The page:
Sure, there are chocolate bon-bons—those chocolate candies with mystery ingredients inside. But hard-core chocolate aficionados prefer truffles. Chocolate inside, chocolate outside—all the more chocolate to enjoy. But don't settle for the standard-issue truffles—go for the gusto at these spectacular chocolatiers—or search for handmade truffletiers near where you live:
L' Artisan du Chocolat
3364 West First Street
Los Angeles, CA 90004
Boule Gourmet Chocolates
420 N La Cienega Blvd (Cross Street: Rosewood Avenue)
Los Angeles, CA 90048
Don't forget that you can make truffles easily as well. Homemade truffles will not look as glamorous as ones you might find at a chocolatier, but they will be made with love—by you—and therefore may be even more potent as an aphrodisiac (see Like Water for Chocolate if you don't believe me).
Here's a quick and simple recipe—the results will astound both you and the object of your affections. Plus, there will be plenty left over to take to work and amaze everyone there. Enjoy! All ingredients can be purchased at your local Trader Joe's. Recipe makes five dozen 1" truffles.
1 Pound Plus bar of bittersweet 72% cacao Belgian chocolate (17.6 oz.)
1/2 pound Ghirardelli white baking chocolate
6 tablespoons unsalted butter (3/4 of a stick)
1 1/2 cups heavy whipping cream
2 tablespoons vanilla extract (or substitute liquor, such as Chambord or Grand Marnier)
2 tablespoons water
Shredded coconut or chopped, unsalted nuts (to roll truffles in)
Boil a few cups of water in a pot. Place a bowl (or another pot) over the boiling water (thus creating a double-boiler, if you don't have one). Melt the chocolates in the upper bowl, stirring to mix the dark and light chocolates (taste, if desired). When the chocolates are melted and mixed, add in the butter, water, vanilla (or liquor) and mix thoroughly. Add in a dollop of heavy cream, stirring it in well before adding another dollop. When the cream is well–mixed, remove the chocolate, cover the bowl, and refrigerate it for two hours or until the mixture is firm enough to hold its shape (you may need to refrigerate overnight).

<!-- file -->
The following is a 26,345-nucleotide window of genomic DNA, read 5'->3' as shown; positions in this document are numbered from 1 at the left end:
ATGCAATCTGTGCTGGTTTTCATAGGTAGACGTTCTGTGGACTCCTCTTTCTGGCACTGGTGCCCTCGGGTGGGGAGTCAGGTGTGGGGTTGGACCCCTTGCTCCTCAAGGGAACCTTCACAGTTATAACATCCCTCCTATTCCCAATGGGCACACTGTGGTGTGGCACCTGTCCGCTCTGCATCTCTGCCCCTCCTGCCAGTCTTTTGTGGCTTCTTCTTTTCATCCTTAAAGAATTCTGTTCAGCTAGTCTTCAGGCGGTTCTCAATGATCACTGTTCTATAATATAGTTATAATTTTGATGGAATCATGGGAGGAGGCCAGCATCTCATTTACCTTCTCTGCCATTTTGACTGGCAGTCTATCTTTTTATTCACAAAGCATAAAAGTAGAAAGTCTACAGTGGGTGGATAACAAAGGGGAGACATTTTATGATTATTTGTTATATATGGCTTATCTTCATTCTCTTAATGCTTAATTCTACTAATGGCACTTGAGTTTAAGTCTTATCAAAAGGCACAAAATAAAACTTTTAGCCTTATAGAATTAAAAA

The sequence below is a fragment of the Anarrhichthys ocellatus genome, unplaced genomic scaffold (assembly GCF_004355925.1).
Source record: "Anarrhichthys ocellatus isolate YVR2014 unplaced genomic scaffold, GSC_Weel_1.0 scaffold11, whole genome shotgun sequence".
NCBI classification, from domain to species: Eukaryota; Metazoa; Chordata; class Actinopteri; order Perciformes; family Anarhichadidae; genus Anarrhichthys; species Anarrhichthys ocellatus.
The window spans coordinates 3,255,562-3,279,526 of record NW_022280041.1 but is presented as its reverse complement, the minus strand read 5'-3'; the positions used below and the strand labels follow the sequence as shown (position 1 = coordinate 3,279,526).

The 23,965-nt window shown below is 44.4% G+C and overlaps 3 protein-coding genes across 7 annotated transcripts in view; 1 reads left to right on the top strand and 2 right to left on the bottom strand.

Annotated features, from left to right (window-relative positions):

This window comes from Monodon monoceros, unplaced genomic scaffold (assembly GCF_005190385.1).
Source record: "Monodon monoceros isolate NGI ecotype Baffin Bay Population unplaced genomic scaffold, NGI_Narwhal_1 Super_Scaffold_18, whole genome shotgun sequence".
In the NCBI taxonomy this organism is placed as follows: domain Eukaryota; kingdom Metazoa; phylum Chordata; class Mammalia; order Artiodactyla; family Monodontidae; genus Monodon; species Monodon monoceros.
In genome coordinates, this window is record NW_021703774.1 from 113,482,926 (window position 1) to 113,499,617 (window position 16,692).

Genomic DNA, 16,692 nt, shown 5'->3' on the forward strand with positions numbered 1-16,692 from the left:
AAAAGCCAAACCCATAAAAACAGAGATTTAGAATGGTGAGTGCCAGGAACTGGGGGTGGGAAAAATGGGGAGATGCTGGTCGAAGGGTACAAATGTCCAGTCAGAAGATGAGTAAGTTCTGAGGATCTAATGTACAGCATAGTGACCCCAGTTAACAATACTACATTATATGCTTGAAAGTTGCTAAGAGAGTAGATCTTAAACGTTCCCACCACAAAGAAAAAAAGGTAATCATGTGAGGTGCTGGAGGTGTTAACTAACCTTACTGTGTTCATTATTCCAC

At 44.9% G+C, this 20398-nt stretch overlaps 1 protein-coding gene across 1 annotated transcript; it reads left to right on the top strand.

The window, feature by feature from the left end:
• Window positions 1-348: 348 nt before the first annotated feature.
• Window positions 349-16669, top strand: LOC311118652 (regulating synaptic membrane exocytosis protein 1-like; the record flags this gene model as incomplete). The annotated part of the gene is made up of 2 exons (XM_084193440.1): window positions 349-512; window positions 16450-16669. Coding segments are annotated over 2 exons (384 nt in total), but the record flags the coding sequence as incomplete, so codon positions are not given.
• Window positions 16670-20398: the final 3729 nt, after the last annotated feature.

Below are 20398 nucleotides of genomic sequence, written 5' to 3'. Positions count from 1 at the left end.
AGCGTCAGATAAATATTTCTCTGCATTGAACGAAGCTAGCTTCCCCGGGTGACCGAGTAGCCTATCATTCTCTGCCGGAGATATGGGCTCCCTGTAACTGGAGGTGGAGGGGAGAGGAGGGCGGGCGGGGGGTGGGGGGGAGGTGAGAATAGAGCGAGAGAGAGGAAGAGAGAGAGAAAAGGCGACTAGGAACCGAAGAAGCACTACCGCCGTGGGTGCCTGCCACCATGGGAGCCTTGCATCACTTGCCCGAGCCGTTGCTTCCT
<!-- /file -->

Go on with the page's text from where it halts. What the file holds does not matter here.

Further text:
Spread out a sheet of parchment paper on the counter (or plastic wrap). Scoop up about a tablespoon of the chocolate and roll into a 1" ball, rolling between your hands to make a nice rounded shape (just like making meatballs). Roll the truffle in a plate with the coconut or chopped nuts to coat the outside. Place the coated truffle on the parchment paper. Continue in this way until all the chocolate is gone (be sure to sneak a few for taste-testing and quality assurance). You can find lovely food-grade boxes at Cost Plus World Markets to package your creations in. These simple truffles get such rave reviews, I’ve actually been offered money for them. The secret is using the high-cacao content chocolate and then adding in the bit of white chocolate to mellow and sweeten the mixture slightly (but not too much—mildly sweet is most irresistible).
Happy Valentine’s Day to you and yours.
Tuesday, February 05, 2008
We have public pancake races... which a combination of insurance companies and the Health and Safety Act and stupid Police have managed to squash - apparently the town of Liberal in Kansas has one.
You need for a dozen pancakes:
110g/4oz plain flour with a pinch of salt
2 hen's eggs
275ml/7fl oz full fat milk
2oz butter - (1/4 butter stick)
Melt the butter and mix everything with a whisk, hand held mixer—get the kids involved—allow for spillages in mixing quantities.
Smear butter on pan get hot and spoon out the mix.
Toss when the surface is just about to smooth over - essential to whoooop!!! as it happens or it will taste unpleasant ... or use a spatula if anal and cautious , but be careful about the whooping
Boring traditional serving is sugar and lemon juice, but add anything, sweet , fruit and cream, ice cream, kids love peanut butter and jam.
Eat whilst watching an endless repeat of the last 2 minutes of the Superbowl.